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This is Pete. He has a problem that maybe you’ve heard about or seen, and which you’ll probably find funny, annoying or creepy. He has Tourette’s syndrome. He’s not ashamed of it – he’s got used to it. Pete wants to tell you how he found a way to turn his condition to his advantage rather than accept it was a problem.
He was an absolutely normal kid until one morning when he woke up and felt the urge to twitch his head for no reason. And then do it one more time. And again. He was standing in the center of his bedroom doing strange movements, and he couldn’t control it. Okay, he thought, maybe it’s some muscular spasm and it will pass. It didn’t pass even after several days. What was even worse was that he had a couple of other symptoms. Like raising his hands and winking. And the worst thing was that he wanted to squeak like a pig, like this *squeak*, from time to time, and he didn’t understand why. Of course, all this became pretty noticeable, and he went to see his parents feeling pretty stressed. They took him to the doctor at once, and that’s where he was diagnosed with Tourette’s syndrome.
Pete had never heard of it before, and he was certain that if he had seen someone else with these symptoms he would have laughed or been disgusted. And now he had to go to school and explain that this was how he would behave for the time being. He was only ten at the time. He still remembers what it felt like standing among his classmates and saying he had a condition, how embarrassing it felt to constantly move, and his classmates laughing at his every single tic. Sure, it certainly looked like he was having fun, but really, it’s not pleasant or entertaining at all! When he tried to explain that no one actually understood his problem, everyone just thought that it was Pete’s weird way of expressing himself.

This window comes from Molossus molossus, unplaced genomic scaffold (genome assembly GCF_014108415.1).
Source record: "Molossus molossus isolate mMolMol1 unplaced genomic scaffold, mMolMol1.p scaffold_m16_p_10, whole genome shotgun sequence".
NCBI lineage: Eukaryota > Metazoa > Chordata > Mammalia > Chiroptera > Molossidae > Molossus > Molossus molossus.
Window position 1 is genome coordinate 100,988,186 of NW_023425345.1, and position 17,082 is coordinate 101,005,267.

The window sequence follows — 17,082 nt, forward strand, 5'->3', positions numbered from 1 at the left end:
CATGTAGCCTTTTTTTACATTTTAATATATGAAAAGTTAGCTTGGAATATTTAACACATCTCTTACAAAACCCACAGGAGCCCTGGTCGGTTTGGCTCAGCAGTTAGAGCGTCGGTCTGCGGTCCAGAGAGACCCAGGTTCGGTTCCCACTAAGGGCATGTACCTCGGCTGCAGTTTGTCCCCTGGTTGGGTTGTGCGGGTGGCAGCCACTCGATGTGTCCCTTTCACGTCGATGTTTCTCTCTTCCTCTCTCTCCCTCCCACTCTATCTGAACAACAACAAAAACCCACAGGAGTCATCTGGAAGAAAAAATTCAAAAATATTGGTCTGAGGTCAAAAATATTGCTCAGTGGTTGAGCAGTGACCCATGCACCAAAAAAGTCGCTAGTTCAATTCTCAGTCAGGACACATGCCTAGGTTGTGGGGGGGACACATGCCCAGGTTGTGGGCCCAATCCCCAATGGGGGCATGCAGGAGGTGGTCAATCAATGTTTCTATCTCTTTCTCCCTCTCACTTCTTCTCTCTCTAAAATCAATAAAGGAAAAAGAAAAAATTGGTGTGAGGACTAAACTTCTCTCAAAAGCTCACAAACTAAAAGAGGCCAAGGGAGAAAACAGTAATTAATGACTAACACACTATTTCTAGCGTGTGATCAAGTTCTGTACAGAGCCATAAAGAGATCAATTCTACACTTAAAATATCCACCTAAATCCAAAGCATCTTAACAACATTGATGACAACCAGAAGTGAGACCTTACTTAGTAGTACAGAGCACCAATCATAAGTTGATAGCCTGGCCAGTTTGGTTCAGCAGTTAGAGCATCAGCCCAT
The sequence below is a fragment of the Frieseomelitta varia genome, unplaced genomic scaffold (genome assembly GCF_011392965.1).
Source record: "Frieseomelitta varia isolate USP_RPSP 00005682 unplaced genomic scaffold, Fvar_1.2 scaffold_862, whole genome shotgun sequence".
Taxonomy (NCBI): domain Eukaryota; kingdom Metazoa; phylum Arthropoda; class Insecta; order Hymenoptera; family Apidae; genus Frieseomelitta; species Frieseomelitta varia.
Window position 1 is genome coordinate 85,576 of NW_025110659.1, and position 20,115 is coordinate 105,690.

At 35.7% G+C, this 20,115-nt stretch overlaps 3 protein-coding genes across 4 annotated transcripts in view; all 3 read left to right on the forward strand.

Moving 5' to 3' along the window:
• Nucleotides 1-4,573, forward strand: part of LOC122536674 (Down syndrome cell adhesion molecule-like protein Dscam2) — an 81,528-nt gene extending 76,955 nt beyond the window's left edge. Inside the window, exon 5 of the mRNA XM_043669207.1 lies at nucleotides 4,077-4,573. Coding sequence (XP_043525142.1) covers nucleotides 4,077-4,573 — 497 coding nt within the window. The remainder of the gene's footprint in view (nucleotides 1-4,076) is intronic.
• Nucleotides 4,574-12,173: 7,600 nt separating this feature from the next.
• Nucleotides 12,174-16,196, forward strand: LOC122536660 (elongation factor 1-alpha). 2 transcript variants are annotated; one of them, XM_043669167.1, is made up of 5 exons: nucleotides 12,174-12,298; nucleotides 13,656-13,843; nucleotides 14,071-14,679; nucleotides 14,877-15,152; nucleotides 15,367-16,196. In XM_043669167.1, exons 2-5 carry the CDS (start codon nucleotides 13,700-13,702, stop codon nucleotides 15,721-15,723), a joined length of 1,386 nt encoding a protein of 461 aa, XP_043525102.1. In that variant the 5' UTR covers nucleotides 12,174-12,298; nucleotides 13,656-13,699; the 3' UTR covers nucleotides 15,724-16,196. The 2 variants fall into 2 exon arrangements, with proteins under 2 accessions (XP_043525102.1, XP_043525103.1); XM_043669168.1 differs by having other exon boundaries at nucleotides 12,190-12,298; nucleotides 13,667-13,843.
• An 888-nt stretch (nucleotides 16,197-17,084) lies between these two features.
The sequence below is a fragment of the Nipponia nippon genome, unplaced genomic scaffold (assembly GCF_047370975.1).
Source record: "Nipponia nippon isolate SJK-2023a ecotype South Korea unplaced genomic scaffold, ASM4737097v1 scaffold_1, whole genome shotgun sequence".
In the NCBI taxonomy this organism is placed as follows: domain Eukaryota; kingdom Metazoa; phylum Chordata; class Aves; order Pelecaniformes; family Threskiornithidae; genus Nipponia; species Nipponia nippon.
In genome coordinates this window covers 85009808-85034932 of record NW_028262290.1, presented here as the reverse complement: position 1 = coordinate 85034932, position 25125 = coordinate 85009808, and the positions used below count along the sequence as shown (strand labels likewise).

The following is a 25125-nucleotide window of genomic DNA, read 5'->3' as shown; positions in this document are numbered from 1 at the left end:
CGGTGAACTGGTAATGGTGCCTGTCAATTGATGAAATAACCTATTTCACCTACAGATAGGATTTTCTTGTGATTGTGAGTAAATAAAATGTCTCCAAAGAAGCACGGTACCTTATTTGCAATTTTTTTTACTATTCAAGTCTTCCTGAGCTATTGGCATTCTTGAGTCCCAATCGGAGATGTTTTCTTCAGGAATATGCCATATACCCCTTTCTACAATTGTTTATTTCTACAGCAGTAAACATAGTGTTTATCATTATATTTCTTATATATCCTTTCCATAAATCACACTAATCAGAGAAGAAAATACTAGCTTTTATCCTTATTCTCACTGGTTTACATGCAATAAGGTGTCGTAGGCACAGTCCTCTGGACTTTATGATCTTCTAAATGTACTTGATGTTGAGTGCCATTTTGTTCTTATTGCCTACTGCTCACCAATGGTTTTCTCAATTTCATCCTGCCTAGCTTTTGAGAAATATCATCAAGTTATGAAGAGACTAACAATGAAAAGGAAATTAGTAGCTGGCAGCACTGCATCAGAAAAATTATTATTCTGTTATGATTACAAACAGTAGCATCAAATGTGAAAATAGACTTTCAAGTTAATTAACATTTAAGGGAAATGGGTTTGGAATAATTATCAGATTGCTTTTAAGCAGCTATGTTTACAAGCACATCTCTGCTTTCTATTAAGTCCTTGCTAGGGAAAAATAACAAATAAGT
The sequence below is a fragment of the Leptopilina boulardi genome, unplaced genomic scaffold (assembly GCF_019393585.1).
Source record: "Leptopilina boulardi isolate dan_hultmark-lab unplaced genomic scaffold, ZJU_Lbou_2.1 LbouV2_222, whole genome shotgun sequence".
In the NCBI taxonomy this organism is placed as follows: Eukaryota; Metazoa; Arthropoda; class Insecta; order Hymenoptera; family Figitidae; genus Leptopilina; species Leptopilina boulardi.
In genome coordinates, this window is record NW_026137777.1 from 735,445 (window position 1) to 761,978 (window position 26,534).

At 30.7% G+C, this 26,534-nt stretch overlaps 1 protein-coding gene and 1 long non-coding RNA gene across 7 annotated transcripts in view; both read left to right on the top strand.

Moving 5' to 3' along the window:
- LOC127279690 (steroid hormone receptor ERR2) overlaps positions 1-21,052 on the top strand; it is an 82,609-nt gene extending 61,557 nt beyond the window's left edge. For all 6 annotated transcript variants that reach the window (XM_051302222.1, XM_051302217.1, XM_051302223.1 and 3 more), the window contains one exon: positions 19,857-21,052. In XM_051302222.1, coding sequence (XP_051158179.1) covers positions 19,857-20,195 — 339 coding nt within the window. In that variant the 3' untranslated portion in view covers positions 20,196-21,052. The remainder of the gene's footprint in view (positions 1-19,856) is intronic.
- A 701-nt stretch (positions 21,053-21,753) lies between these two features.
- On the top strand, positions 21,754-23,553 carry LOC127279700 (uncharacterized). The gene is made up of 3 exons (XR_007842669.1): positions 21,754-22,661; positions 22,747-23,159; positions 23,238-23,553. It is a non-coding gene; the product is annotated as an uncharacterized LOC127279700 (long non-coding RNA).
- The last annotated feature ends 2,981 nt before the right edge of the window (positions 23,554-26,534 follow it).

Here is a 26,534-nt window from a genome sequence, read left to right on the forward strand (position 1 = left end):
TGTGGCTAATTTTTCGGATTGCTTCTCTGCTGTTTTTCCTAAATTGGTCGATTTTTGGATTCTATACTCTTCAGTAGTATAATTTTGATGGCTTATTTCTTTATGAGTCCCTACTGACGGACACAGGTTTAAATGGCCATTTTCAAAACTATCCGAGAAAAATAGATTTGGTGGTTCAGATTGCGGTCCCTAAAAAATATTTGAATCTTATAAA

And that’s how he became isolated from everyone. No one wanted to be around him anymore; and the teachers didn’t even try to give him any support. Even worse, Pete remembers how once his teacher became irritated by his winking – she thought he was just making faces, and put him at the back of the room away from everyone else. There he remained, isolated both physically and psychologically.
Pete got to know some other guys with Tourette’s. He thought that he wouldn’t feel so lonely if he got to know other people with the same problem. Unfortunately, Tourette’s is tricky, because when you see other people’s tics, your own tics become worse. And even if a situation like this looks comical in a way, all these tics can be very tiring and debilitating. So Pete came away from these meetings feeling really exhausted, and tried to avoid other Tourette’s sufferers from then on. In the meantime, the situation with his tics was getting worse – more movements appeared, as did more sounds, even abusive language, and in the end he reached his mid-teens looking like a foul-mouthed perpetual motion machine in deep depression.
At that time, Pete was browsing a lot on the web, because online no one was disturbed by his tics. One day, he came across a video of a Tourette’s guy who was singing on “The Voice”, and Pete was amazed to see that he performed flawlessly and beautifully, without a single twitch. It was then that he had the idea that maybe he could give it a try himself, and he even knew what he could do. Pete he’d always been quick-witted and had a good sense of humor, so he thought that he could maybe try a couple of times to do stand-up comedy pieces for a small audience, just to get him out of his house a bit.
Pete immediately sat himself down to write punchlines, and the ones he came up with made even him laugh. It was so exciting that he completely forgot his depressed state – he was just so drawn into the process. The thing was that his Tourette’s tics could be pretty amusing if he looked at them from an outsider’s perspective, and combined with his comic monologue, the effect was hilarious. And what he wanted to tell people was that having his condition was not a stigma; he wasn’t an idiot or anything, he was just a regular guy.
Pete performed his first show surrounded by Tourette’s patients. The effect was even better than he had expected. He got a standing ovation, which was a bit undeserved in his view, but still pleasant. What’s more, Pete learned that he really could control his tics better when he was on stage. He went to the local open mic comic club and performed in front of the locals, who first were taken aback by his strange behavior but by the end of the performance were laughing their heads off. And the most important part was that they were laughing not at him, but with him.
He’s now taken his comedy outside the club, and everywhere his audiences like him a lot, while Pete himself feels a lot better – more in control and not so lonely anymore.
Music by Epidemic Sound: